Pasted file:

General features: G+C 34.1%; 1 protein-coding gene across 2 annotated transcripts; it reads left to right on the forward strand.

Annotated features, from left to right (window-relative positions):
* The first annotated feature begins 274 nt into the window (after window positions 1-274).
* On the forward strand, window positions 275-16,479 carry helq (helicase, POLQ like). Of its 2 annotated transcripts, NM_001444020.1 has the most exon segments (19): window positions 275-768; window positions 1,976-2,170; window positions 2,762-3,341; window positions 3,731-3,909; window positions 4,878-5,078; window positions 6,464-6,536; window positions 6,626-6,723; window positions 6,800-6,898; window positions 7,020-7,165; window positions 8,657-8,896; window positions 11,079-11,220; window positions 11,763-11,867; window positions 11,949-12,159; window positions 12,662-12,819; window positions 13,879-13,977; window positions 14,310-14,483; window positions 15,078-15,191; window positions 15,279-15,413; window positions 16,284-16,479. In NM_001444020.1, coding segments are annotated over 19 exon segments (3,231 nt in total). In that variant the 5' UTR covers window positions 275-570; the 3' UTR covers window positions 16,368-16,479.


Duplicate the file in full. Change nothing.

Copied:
General features: G+C 34.1%; 1 protein-coding gene across 2 annotated transcripts; it reads left to right on the forward strand.

Annotated features, from left to right (window-relative positions):
* The first annotated feature begins 274 nt into the window (after window positions 1-274).
* On the forward strand, window positions 275-16,479 carry helq (helicase, POLQ like). Of its 2 annotated transcripts, NM_001444020.1 has the most exon segments (19): window positions 275-768; window positions 1,976-2,170; window positions 2,762-3,341; window positions 3,731-3,909; window positions 4,878-5,078; window positions 6,464-6,536; window positions 6,626-6,723; window positions 6,800-6,898; window positions 7,020-7,165; window positions 8,657-8,896; window positions 11,079-11,220; window positions 11,763-11,867; window positions 11,949-12,159; window positions 12,662-12,819; window positions 13,879-13,977; window positions 14,310-14,483; window positions 15,078-15,191; window positions 15,279-15,413; window positions 16,284-16,479. In NM_001444020.1, coding segments are annotated over 19 exon segments (3,231 nt in total). In that variant the 5' UTR covers window positions 275-570; the 3' UTR covers window positions 16,368-16,479.